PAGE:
Once you know your target and have honed in on your messaging, it is important to keep your focus over the long term on what you want out of the campaign or marketing exercise. People opt in to receive content from you because it is fulfilling one or more of their needs, which had initially led them to the product or service you are offering. So after you obtain permission from a large group and start feeding them useful content, obviously they generate an expectation that the rewards of the exchange will continue. And increasingly customers as well as businesses are having to differentiate among the many options available for buying and selling decisions, which brings us to the third point.

An ability to disqualify

According to many experts on the subject of sales, especially at the stage where you are qualifying prospects, it is imperative you move fast to disqualify dead leads vs pursuing hot leads. To give an example, if you start with a list of 200 prospects, and the ideal way to make a presentation is to meet them face to face, it is perhaps better to send them an email or call them first to see who are the most likely prospects who will proceed to a purchase decision. The alternative would be for you to arrange face to face meetings with all 200. The latter option may take weeks or even months before you can have that initial meeting, only to know that 160 out of the 200 are not interested in your product at all. Instead, if you qualify the prospects and concentrate on the 40 most likely prospects, you may end up getting beyond the initial presentation and proceed towards closing.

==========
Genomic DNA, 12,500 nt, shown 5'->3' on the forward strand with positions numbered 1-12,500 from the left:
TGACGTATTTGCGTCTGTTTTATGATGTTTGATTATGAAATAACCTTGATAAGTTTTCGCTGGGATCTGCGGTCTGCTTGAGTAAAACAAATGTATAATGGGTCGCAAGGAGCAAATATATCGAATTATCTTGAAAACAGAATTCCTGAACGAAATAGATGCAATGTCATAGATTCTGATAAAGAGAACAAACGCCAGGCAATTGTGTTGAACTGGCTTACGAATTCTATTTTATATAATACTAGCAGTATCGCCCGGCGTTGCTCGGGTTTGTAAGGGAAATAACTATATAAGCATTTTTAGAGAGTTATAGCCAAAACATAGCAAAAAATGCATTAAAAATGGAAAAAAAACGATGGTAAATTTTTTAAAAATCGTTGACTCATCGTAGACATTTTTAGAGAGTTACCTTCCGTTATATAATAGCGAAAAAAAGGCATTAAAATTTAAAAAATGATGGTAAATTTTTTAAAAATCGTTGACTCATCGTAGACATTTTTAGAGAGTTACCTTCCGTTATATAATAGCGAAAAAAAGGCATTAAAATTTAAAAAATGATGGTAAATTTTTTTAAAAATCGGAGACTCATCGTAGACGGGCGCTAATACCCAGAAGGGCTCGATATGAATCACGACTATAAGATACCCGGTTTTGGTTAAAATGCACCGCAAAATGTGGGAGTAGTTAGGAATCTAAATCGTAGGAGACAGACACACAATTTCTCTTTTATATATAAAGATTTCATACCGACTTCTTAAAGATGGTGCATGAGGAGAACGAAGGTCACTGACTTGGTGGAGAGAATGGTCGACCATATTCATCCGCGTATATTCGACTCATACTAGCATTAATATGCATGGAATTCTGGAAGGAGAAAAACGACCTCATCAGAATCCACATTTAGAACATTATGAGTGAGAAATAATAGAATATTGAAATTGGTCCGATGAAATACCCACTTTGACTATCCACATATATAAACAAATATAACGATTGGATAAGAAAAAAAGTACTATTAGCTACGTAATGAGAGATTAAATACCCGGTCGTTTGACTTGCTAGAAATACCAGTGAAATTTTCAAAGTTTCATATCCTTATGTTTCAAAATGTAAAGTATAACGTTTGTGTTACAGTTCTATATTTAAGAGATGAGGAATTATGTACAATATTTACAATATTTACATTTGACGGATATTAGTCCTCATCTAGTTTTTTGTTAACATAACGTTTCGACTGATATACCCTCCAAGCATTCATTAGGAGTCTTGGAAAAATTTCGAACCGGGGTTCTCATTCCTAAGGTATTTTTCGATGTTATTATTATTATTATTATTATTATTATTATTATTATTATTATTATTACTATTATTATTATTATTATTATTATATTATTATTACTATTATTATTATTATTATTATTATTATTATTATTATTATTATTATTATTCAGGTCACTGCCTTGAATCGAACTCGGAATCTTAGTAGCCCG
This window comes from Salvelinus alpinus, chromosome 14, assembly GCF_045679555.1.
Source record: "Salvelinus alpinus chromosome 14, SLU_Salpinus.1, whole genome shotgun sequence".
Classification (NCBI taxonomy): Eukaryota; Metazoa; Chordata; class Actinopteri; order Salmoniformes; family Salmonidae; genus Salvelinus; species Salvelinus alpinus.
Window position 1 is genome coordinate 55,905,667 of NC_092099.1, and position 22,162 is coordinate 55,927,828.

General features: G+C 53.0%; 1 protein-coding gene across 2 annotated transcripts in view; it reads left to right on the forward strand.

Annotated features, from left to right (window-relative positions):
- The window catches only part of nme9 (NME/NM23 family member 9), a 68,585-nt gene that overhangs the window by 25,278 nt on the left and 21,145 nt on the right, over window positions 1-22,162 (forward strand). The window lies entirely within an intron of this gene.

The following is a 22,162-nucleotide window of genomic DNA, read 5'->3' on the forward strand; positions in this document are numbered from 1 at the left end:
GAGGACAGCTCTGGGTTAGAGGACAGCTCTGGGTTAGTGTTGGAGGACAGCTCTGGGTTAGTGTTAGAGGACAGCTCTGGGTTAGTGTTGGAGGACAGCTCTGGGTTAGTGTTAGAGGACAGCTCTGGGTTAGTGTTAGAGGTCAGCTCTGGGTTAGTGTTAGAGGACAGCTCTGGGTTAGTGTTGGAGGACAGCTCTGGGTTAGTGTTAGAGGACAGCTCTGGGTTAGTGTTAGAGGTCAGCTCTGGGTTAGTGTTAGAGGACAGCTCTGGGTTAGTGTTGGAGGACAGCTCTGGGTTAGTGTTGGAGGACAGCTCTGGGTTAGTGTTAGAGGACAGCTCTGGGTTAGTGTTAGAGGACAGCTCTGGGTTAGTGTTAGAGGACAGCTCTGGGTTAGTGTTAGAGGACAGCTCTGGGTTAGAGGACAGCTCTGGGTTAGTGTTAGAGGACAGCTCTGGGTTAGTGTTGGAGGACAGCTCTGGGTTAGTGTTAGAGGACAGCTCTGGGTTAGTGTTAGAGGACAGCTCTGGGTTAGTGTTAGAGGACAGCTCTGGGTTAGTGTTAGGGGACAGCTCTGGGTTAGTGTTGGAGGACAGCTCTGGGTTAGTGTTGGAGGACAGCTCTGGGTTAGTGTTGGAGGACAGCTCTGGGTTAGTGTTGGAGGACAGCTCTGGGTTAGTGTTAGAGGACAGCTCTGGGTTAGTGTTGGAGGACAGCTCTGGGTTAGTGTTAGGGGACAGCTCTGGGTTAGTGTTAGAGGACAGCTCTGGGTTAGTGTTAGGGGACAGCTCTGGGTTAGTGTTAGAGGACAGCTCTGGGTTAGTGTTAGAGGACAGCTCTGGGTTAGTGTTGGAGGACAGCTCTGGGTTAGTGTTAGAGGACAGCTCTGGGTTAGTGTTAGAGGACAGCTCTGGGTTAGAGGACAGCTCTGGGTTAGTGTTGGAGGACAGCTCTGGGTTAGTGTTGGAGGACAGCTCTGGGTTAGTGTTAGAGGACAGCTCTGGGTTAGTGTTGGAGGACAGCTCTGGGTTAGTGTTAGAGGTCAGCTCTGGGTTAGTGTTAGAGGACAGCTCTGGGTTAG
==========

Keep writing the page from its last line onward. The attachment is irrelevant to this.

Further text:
The 4 step Sales System

The first step of the ‘4 step sales system’ is designed just for this purpose. By sending out an ‘interruption’ to a large number of prospects or giving out a message on a public, targeted platform such as a website or social media channel, you can see how many of them from the potential target market respond to the interruption and then proceed to engage with them only. It will save a lot of resources and time; two critical components to grow a business profitably. 


Mohamed Mamduh is Managing Editor, Hotelier Maldives and Managing Director, Perspective Pvt Ltd. You can reach him on mamduh@hoteliermaldives.com